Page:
Root Canal, More Information

Root Canal, More Information

Root Canal

Root Canal Treatment, the Fears and the Facts

Root canal treatment has had a pretty bad rep in the past. “The most terrible pain in the world!” some have exclaimed, “I’ll get you for this!” others have shouted. These outcries and exclamations are unwarranted in our modern era. Perhaps prior to the discovery of anesthetics the procedure would have been painful…but no longer. What CAN be painful is what occurs if you do not get your tooth treated with root canal therapy. The term “root canal” itself is a bit of a misnomer. The root canal is (please see image above) simply that part of your tooth which contains the pulp and nerves. The root canal supplies much needed blood and minerals to the tooth, which keeps the tooth strong and healthy. It’s when that root becomes infected by bacteria that you may start feeling some severe pain; the kind of pain misapplied to the treatment of the infected root.

What causes the pain?

Alright, so, obviously the nerves in the body relay to us what is going on throughout our body. If, for instance, you burn your hand on the stove, it’s the nerves that will tell us. The tooth is no different. To break it down; when bacteria in your mouth eat through the outer layers of your tooth and make it to the nerve, you may, at that point consider the root and nerve to be infected. Part of the pain that occurs with an infected root is that, because of the infected root, there is more fluid in that part of your tooth/jaw. This buildup of excess fluid causes quite a pressure build-up which in turn causes a lot of pain. The nerve itself is also dying due to the bacterial infection, while this is happening, pain will result.

Another painful part of an infected root (and what commonly accompanies it) is an abscess on the base of the root. This is a small pocket that forms when the bacteria and fluid starts to dissolve (due to the bodies reaction to the bacteria) the bone around the base of the root. This adds to the pressure (and pain) that you feel when the root is infected. The abscess can grow…and grow, and quite possibly get pretty large. This is not a good thing (obviously) and you should not wait for this to happen.

Now onto the treatment.

Root Canal Treatment

The treatment for an infected root is also commonly referred to as “a root canal.” Though it may be more accurate to state “I’m getting root canal therapy (or treatment).”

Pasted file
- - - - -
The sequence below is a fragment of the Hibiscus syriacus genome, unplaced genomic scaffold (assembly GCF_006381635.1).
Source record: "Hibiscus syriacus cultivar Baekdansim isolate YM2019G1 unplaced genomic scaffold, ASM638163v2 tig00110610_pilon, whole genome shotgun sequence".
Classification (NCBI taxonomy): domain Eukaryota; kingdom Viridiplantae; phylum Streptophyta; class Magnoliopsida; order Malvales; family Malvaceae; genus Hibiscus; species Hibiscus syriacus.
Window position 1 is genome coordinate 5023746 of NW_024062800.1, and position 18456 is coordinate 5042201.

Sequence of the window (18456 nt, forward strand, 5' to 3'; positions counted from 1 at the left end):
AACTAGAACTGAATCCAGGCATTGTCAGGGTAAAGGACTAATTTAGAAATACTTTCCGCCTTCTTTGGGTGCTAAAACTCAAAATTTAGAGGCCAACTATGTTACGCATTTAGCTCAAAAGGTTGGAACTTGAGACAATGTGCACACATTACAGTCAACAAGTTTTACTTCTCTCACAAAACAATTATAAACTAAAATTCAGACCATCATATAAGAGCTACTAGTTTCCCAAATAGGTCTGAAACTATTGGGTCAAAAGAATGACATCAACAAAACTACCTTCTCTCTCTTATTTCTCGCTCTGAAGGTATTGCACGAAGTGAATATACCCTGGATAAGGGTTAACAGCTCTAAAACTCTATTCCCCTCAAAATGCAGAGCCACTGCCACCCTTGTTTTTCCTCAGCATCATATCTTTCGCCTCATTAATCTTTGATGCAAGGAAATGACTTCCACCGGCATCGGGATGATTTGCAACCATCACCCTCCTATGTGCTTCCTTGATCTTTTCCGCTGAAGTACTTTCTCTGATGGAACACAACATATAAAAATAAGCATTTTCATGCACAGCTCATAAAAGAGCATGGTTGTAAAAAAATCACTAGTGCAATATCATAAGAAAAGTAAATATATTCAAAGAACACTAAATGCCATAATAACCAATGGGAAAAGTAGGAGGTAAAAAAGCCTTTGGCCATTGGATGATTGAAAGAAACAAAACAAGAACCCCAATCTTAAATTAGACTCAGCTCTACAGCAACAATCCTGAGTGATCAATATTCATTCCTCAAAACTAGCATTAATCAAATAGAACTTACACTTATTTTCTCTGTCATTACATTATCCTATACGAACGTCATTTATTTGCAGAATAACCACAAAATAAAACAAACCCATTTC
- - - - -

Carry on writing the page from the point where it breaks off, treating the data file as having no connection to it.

Root canals are a pretty straight-forward procedure nowadays. The simplicity of it really is, remove the infected pulp/nerve from the root of the tooth. Clean the inside of the root (disinfect, remove decay etc.), and lastly, seal the tooth again. Due to the removal of solid tooth structure to clean out the nerve, the doctor will usually want you to get a cap, or crown, put on the tooth to protect it. One of the reasons the doctor will want you to get a crown is that, after a root canal is delivered, the tooth has no more blood and minerals going to it, and therefore is more brittle, and prone to breaking or cracking. As mentioned before, it is pretty common for an abscess to accompany an infected root. When this is the case the doctor may have to prescribe you some type of antibiotic to reduce the infection and swelling down to a point where he can open the tooth up. When you have swelling and abscess connected to the infected root, it becomes very difficult to get you numb. The doctor may isolate the tooth he will be working on with something called a rubber dam. Which is basically a thin rubber shield that isolates just the tooth being worked on, in order to prevent debris and saliva getting into the open tooth during treatment.

Every so often, it can occur that there is decay very close to the root of the tooth that is causing sensitivity, when this occurs the doctor can use a temporary filling material with medication for the nerve, monitor the tooth for a couple of months and save the tooth from needing root canal therapy. When he determines the nerve was not/is not compromised he will put a permanent filling on that tooth.

I hope this helped to clear up some questions!

Stay healthy my friends.

Minovi Dental

Blogging about DC and Dentistry. Born and bred in the DC area.